Again - you cannot see actual usage, it's shown incorrectly, but even if it was correct(which it isn't) this would make sense, because if the scene does not fit into memory, rendering computations will not start because the data cannot be loaded into VRAM so there is nothing the GPU can be used for in that scenario, except trying to load the scene. Also usage has nothing to do with memory, so even if usage was low, GPU can still run out of memory. But this does not matter, because once again - you cannot see GPU useage.

Here is my GPU definitely rendering a complex(in terms of lighting) archviz scene:

enter image description here

And here it is with Blender closed:

enter image description here

...CPU usage rate jumps to 80%...

That's right. CPU is used no matter what during rendering. It needs to be used for preparing and loading the scene and for managing the render process. That is to be expected.

...my CPU is overheating up to 90 degrees when in Render viewport and when rendering.

It's not a hardware issue.

This temperature is an issue for hardware whether you like it or not. It is possible it might eventually lead to hardware problems. Although from my experience hardware is not that easy to damage, and it will more likely lead to unexpected unexplained crashes in the middle of the night on weekend in an office computer left to render visualisations for a meeting with a client 10 am on Monday... because of course it will. Computers are sometimes not built with rendering in mind and it is not uncommon for CPU coolers not to be adequate for rendering especially if the PC is not meant to be a "workstation" computer. You might want to address that. If you are lucky, simply adjusting cooling settings in the UEFI might be enough to fix it.

  • $\begingroup$ Thanks, Martynas, that makes sense. I wasn't using Task Manager to track the heat and usage, but a different software. I understand there isn't much to do, I'm just generally confused since as I said I haven't had such issues on older Blender versions, even when using a laptop. I've made some a lot more complex scenes on a laptop than the one that's causing me problems right now. I will still report a bug issue, but will definitely try to work on the cooling system and see what I can do about it. $\endgroup$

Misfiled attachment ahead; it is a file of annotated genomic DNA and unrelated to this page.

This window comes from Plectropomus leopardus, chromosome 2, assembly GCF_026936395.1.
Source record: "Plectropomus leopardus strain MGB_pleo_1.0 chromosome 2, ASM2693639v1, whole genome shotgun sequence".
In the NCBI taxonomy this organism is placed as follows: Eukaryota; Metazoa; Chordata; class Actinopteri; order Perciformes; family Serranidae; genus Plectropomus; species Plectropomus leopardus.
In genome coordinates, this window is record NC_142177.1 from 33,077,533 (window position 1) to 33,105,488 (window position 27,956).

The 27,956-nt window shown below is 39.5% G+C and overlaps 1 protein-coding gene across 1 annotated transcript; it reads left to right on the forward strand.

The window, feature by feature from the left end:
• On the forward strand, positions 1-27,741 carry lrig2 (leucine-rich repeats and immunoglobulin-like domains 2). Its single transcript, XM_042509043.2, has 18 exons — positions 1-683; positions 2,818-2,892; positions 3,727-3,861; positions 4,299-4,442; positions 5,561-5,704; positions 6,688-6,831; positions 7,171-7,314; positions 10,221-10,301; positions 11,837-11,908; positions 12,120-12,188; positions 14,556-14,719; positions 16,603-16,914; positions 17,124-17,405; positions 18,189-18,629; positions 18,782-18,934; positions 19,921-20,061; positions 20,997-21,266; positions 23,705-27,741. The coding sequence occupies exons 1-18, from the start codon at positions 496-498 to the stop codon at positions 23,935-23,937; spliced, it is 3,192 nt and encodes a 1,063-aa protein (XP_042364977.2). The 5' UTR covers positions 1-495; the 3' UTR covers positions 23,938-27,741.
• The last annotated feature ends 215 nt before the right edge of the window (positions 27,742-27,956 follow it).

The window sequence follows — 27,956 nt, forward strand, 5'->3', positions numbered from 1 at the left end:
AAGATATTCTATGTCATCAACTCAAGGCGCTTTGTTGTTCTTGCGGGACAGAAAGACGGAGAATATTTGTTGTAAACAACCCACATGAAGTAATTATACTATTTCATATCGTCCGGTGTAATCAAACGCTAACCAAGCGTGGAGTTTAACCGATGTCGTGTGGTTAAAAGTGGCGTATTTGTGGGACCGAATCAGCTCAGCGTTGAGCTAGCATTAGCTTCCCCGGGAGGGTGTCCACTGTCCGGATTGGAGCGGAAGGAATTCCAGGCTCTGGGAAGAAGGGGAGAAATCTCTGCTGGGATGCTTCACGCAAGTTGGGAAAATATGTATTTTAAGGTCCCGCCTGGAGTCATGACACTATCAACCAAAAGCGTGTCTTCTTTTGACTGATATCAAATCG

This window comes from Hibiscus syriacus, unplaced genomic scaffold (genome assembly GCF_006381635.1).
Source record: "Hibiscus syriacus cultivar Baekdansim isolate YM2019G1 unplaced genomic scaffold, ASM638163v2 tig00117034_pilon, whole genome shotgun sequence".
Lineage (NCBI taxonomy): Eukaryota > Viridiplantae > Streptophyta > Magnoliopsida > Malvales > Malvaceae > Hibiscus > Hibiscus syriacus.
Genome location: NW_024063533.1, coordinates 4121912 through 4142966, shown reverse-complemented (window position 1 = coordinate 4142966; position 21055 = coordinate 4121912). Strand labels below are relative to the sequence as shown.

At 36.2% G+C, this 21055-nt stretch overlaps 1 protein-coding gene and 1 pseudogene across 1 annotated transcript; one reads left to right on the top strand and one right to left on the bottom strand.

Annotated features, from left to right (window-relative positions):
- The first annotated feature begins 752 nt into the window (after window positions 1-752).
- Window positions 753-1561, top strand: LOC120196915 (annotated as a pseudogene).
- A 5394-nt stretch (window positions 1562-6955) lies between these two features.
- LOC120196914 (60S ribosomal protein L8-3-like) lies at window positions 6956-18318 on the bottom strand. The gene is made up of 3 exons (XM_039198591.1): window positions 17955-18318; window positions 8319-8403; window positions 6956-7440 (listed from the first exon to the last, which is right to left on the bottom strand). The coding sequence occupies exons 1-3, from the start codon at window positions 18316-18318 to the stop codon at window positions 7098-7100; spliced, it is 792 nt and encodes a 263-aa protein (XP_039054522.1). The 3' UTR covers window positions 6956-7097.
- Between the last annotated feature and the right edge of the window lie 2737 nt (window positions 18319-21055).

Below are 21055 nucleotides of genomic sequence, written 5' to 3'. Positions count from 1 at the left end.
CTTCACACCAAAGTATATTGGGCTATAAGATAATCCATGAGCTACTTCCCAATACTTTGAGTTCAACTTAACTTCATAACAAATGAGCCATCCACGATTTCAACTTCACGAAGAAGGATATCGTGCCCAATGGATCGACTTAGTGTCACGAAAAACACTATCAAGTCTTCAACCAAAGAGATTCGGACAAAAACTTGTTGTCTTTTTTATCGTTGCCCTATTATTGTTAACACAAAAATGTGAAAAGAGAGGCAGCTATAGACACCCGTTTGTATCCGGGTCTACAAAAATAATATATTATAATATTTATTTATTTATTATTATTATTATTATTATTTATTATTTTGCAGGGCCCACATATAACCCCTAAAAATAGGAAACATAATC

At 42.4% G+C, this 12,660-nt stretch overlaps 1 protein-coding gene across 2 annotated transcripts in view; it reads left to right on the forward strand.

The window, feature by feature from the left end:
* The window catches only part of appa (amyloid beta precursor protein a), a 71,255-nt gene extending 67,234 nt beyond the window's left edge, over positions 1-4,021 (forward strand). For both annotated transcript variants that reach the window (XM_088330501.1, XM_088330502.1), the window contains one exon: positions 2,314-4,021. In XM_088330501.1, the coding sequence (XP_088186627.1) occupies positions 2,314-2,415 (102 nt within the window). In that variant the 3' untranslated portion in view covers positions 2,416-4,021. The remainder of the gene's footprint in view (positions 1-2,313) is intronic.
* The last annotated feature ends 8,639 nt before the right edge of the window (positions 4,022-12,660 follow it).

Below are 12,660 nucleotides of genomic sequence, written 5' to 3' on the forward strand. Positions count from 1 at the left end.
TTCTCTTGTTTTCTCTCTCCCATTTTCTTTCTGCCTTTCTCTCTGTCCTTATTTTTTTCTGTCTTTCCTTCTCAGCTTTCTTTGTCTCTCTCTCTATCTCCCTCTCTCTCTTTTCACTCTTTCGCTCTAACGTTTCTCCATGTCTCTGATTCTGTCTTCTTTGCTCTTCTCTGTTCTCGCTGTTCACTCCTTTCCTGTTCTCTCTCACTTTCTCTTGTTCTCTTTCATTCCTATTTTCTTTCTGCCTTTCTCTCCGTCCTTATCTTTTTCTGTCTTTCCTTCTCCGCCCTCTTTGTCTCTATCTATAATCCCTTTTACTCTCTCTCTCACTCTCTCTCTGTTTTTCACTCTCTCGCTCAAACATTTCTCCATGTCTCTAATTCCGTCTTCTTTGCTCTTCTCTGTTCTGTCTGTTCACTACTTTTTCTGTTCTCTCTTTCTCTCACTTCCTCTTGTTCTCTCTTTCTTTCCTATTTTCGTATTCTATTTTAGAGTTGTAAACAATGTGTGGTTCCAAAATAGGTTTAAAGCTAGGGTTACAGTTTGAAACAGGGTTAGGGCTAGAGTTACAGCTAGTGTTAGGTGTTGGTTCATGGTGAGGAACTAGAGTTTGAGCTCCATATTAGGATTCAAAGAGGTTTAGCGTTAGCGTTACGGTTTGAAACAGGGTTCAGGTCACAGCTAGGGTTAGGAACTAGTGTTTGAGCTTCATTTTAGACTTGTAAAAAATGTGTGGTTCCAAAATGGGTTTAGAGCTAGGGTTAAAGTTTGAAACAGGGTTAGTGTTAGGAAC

– Monika G.
    Jun 22, 2023 at 6:13

The other answer is true in most cases (and it seems this case), sometimes people did not configure it properly, so I will go through the steps on how to set it all up. Keep in mind that I am using Linux, so if anything looks odd that is why.

  1. go to Edit > Preferences
  2. go to System
  3. make sure that Cuda is checked (for nVidia devices) and choose your GPU

It should look like this properly configured

Then make sure that you have the device set to GPU Compute in the Render tab.

Note that it will sometimes reset it after closing Blender.

properly configured

now start rendering and check your gpu usage. for windows go to task manager and for linux go to terminal and type nvidia-smi nvidia-smi

Note that according to "GPU not rendering in Cycles" -

Windows Task Manager doesn't show CUDA utilization by default (which is what Cycles uses). To have that show up, click on the "3D" above the graph and choose "Cuda" or "Compute_0" in the drop down that pops up. It will then show correct utilization.